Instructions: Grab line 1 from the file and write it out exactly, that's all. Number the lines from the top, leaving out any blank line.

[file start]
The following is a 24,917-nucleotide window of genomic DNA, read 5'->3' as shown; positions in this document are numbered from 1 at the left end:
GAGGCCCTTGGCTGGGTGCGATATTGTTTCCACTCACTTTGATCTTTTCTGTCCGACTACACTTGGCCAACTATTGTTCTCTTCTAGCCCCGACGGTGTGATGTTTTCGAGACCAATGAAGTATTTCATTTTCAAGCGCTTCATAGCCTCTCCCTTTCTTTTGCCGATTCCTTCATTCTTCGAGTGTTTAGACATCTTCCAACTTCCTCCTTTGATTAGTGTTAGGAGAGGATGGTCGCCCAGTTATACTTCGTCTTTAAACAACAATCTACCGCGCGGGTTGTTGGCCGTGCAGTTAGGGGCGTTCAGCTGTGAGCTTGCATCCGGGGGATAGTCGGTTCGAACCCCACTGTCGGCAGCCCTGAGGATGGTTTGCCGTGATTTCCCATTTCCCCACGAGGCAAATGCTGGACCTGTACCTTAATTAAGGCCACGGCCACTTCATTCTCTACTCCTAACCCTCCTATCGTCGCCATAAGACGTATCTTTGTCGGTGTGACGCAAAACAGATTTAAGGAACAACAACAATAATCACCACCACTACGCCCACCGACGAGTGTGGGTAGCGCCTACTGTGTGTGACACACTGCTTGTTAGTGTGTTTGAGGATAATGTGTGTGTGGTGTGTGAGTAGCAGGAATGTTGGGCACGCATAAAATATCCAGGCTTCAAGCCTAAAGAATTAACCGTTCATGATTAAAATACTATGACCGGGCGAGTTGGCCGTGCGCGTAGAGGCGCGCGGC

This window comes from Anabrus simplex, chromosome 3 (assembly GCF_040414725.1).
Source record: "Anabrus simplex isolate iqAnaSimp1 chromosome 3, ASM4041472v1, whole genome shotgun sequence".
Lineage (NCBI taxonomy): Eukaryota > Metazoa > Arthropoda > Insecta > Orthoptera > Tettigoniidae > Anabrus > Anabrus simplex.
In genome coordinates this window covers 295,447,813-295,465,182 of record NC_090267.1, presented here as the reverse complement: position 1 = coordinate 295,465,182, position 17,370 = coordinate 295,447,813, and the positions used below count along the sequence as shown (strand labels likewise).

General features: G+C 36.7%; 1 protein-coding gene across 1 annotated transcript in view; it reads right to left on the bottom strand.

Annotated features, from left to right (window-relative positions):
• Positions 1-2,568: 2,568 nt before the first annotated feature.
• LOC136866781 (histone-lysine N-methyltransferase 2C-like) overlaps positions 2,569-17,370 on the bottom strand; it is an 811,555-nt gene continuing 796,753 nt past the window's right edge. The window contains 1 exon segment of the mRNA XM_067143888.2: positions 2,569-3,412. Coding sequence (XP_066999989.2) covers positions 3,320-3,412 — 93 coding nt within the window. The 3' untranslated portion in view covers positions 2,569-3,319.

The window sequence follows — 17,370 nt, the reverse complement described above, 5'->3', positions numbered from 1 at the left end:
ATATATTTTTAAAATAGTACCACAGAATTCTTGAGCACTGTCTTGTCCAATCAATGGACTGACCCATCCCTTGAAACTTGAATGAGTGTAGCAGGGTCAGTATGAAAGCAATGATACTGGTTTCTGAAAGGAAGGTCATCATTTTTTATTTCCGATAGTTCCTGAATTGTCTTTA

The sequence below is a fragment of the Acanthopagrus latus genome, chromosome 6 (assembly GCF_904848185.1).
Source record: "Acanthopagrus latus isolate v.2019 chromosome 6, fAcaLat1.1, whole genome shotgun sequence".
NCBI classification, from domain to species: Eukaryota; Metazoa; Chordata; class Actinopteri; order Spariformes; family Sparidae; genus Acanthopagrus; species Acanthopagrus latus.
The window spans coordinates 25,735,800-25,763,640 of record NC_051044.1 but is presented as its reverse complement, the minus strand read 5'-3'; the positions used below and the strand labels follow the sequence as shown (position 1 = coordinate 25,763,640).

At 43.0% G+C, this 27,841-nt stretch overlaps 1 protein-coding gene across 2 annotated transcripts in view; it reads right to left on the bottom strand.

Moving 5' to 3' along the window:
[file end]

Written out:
The following is a 24,917-nucleotide window of genomic DNA, read 5'->3' as shown; positions in this document are numbered from 1 at the left end: